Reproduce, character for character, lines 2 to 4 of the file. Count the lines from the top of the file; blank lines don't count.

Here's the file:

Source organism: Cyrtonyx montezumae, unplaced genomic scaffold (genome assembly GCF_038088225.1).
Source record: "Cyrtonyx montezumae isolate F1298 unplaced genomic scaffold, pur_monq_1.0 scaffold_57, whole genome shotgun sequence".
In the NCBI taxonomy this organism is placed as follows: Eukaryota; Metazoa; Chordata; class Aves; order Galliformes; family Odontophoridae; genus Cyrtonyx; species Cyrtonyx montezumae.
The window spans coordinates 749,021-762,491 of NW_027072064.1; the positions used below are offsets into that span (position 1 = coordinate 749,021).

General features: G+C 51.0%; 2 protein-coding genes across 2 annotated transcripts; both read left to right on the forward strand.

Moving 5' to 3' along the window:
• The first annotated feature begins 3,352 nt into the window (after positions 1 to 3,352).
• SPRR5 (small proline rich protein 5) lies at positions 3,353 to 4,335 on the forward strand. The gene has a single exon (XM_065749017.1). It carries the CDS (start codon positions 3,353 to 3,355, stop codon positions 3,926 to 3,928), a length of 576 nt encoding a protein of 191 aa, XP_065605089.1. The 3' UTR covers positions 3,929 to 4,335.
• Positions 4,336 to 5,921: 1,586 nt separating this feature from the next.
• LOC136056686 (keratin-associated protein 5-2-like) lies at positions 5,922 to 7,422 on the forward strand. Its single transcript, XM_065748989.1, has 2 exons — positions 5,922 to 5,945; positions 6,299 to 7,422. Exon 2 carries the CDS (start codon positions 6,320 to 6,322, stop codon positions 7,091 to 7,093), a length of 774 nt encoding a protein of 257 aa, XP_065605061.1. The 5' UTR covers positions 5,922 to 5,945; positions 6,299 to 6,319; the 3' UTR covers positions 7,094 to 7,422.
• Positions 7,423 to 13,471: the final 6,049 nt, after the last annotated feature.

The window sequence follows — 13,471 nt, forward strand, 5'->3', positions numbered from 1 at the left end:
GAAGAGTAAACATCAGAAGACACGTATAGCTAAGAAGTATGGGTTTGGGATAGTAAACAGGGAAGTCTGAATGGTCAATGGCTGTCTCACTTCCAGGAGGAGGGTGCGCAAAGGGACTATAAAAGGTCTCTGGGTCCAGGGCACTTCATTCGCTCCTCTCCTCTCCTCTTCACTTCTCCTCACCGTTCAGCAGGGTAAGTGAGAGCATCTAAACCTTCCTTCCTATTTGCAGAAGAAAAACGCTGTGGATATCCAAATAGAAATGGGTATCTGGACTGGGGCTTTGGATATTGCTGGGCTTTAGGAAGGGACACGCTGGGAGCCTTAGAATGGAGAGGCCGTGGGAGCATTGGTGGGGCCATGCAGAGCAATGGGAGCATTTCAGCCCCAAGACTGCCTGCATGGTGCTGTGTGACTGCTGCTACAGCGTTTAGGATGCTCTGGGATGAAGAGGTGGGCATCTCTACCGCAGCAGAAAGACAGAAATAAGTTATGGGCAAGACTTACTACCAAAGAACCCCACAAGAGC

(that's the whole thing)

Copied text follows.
Source record: "Cyrtonyx montezumae isolate F1298 unplaced genomic scaffold, pur_monq_1.0 scaffold_57, whole genome shotgun sequence".
In the NCBI taxonomy this organism is placed as follows: Eukaryota; Metazoa; Chordata; class Aves; order Galliformes; family Odontophoridae; genus Cyrtonyx; species Cyrtonyx montezumae.
The window spans coordinates 749,021-762,491 of NW_027072064.1; the positions used below are offsets into that span (position 1 = coordinate 749,021).